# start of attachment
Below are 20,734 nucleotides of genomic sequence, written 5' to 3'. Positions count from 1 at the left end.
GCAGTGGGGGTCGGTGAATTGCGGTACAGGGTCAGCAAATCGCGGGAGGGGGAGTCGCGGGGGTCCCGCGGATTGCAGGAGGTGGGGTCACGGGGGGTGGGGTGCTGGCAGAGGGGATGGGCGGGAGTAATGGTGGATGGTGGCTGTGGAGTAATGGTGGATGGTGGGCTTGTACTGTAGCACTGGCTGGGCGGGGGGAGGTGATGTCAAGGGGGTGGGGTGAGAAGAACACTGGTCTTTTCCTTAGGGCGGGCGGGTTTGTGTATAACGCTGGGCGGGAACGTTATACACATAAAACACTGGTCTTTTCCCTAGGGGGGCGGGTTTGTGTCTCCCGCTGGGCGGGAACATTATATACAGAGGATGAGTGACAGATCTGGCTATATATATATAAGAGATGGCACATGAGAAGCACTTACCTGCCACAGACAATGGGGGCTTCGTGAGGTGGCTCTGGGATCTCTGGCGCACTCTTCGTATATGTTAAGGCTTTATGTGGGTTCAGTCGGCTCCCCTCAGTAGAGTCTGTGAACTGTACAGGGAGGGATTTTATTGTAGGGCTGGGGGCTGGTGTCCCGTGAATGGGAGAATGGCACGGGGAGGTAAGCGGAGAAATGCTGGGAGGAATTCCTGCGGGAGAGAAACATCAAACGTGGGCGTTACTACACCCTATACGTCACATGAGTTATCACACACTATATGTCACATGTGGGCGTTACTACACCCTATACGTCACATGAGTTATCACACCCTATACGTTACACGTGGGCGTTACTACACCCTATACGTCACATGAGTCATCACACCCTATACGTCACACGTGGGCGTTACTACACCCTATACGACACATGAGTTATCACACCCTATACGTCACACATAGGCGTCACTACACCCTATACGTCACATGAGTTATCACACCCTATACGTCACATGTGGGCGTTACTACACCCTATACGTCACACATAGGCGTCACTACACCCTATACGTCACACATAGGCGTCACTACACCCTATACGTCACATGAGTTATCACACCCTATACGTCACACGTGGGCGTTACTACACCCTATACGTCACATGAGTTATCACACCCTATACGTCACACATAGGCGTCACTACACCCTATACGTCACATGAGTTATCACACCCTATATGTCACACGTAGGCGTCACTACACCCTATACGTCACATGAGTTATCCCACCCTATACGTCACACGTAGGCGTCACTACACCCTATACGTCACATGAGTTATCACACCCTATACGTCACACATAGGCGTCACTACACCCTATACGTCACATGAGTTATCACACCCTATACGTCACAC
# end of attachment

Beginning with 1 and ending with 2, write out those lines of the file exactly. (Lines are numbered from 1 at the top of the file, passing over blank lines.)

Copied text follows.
Below are 20,734 nucleotides of genomic sequence, written 5' to 3'. Positions count from 1 at the left end.
GCAGTGGGGGTCGGTGAATTGCGGTACAGGGTCAGCAAATCGCGGGAGGGGGAGTCGCGGGGGTCCCGCGGATTGCAGGAGGTGGGGTCACGGGGGGTGGGGTGCTGGCAGAGGGGATGGGCGGGAGTAATGGTGGATGGTGGCTGTGGAGTAATGGTGGATGGTGGGCTTGTACTGTAGCACTGGCTGGGCGGGGGGAGGTGATGTCAAGGGGGTGGGGTGAGAAGAACACTGGTCTTTTCCTTAGGGCGGGCGGGTTTGTGTATAACGCTGGGCGGGAACGTTATACACATAAAACACTGGTCTTTTCCCTAGGGGGGCGGGTTTGTGTCTCCCGCTGGGCGGGAACATTATATACAGAGGATGAGTGACAGATCTGGCTATATATATATAAGAGATGGCACATGAGAAGCACTTACCTGCCACAGACAATGGGGGCTTCGTGAGGTGGCTCTGGGATCTCTGGCGCACTCTTCGTATATGTTAAGGCTTTATGTGGGTTCAGTCGGCTCCCCTCAGTAGAGTCTGTGAACTGTACAGGGAGGGATTTTATTGTAGGGCTGGGGGCTGGTGTCCCGTGAATGGGAGAATGGCACGGGGAGGTAAGCGGAGAAATGCTGGGAGGAATTCCTGCGGGAGAGAAACATCAAACGTGGGCGTTACTACACCCTATACGTCACATGAGTTATCACACACTATATGTCACATGTGGGCGTTACTACACCCTATACGTCACATGAGTTATCACACCCTATACGTTACACGTGGGCGTTACTACACCCTATACGTCACATGAGTCATCACACCCTATACGTCACACGTGGGCGTTACTACACCCTATACGACACATGAGTTATCACACCCTATACGTCACACATAGGCGTCACTACACCCTATACGTCACATGAGTTATCACACCCTATACGTCACATGTGGGCGTTACTACACCCTATACGTCACACATAGGCGTCACTACACCCTATACGTCACACATAGGCGTCACTACACCCTATACGTCACATGAGTTATCACACCCTATACGTCACACGTGGGCGTTACTACACCCTATACGTCACATGAGTTATCACACCCTATACGTCACACATAGGCGTCACTACACCCTATACGTCACATGAGTTATCACACCCTATATGTCACACGTAGGCGTCACTACACCCTATACGTCACATGAGTTATCCCACCCTATACGTCACACGTAGGCGTCACTACACCCTATACGTCACATGAGTTATCACACCCTATACGTCACACATAGGCGTCACTACACCCTATACGTCACATGAGTTATCACACCCTATACGTCACAC